University of Colorado law professor Mark Squillace, one of the attorneys, called the high court’s ruling “flat out wrong based upon the court’s own prior rulings on standing. To have standing, the court has repeatedly said that you simply need to show an injury to a legally protected interest.” But he doubted judges will reconsider.

And Squillace chafed at the role Weiser played, pressing the case against public access in a state where the economy increasingly depends on recreation, including fishing and rafting.

“The most tragic aspect of this case is that our state attorney general has decided to fight against public access rights, apparently at the behest of wealthy landowners.  But for the state’s involvement, it seems very unlikely that standing would have been an issue in this case,” he said.

The Colorado Supreme Court ruling doesn’t address the core issue of who owns riverbeds.

The U.S. Supreme Court has ruled that rivers around the nation that were navigable at the time of statehood  — even if the land on either side is privately owned — belong to the public “so that they have the liberty of fishing therein, free from the obstruction or interference of private parties” and are held in trust for the public by state governments.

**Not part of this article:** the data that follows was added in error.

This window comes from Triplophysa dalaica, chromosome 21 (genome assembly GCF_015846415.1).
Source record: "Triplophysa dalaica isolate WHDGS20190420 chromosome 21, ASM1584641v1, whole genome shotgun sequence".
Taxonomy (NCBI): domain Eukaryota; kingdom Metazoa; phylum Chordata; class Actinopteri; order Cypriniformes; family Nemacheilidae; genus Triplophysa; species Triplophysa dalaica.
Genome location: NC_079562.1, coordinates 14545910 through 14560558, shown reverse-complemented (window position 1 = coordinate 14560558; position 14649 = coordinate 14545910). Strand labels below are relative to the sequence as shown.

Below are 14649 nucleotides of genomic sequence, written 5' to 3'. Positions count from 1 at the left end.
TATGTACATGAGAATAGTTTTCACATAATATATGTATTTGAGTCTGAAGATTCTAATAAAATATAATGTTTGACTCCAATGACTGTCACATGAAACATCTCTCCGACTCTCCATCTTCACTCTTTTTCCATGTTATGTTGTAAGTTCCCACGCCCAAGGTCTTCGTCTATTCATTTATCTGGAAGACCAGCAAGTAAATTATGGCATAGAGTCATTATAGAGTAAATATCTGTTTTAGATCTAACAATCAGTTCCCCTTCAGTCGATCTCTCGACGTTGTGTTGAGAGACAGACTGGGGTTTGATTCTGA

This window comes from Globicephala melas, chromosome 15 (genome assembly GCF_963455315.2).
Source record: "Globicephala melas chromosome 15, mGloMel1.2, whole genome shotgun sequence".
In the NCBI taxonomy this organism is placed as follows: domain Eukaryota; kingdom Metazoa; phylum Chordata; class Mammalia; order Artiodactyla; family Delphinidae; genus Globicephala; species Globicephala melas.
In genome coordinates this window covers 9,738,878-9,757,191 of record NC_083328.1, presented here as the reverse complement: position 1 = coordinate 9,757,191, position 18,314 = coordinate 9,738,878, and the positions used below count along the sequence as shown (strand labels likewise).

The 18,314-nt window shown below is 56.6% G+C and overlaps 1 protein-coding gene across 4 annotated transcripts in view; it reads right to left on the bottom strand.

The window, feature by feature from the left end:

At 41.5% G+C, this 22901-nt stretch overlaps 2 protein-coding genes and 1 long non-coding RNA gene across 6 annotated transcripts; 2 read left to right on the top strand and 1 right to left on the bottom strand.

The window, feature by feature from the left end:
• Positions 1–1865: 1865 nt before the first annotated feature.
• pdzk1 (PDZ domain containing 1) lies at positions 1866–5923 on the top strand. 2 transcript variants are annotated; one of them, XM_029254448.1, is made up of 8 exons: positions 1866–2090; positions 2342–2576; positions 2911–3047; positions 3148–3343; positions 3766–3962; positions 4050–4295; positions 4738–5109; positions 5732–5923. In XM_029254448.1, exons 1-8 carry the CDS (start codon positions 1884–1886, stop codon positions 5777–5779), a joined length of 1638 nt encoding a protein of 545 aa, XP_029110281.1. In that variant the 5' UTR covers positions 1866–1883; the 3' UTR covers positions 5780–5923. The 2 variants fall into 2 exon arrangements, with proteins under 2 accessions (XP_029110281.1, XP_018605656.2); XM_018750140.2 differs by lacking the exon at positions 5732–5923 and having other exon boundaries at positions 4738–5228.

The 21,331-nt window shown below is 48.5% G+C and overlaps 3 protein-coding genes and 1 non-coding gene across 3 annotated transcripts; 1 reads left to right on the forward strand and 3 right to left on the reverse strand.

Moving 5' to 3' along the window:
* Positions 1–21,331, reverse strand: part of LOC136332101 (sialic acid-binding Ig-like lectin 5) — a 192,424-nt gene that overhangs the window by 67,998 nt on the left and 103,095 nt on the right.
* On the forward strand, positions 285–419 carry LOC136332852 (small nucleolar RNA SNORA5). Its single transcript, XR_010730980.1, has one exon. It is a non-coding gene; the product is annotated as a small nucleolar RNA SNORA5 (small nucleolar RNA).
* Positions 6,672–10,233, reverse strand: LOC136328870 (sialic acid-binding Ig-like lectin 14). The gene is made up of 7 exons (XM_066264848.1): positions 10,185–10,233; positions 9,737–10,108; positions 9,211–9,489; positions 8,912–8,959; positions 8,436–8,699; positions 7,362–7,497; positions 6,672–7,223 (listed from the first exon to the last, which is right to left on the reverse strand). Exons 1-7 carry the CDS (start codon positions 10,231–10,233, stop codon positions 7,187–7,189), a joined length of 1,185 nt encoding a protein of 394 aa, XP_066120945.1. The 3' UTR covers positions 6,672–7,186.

Had they been allowed to argue the case, Hill and his attorneys planned to present evidence that trappers transporting beaver pelts, settlers floating logs, and railroad construction workers moving ties all “navigated” the Arkansas River around 1876 when Colorado became a state.

Around the West, the laws in most states allow broad public access to riverbeds. Colorado stands out now as the most restrictive. New Mexico’s supreme court recently issued an opinion ensuring public access to float through private property on rivers and streams and stand on the beds of streams even if they were not navigable at statehood.

“I appreciate the Colorado Supreme Court’s recognition that any change to river access rights in Colorado must be made through the political process,” Weiser told the Denver Post in response to queries. “If the legislature takes up this issue, we are committed to working with legislators and stakeholders to evaluate the best approach for Colorado.”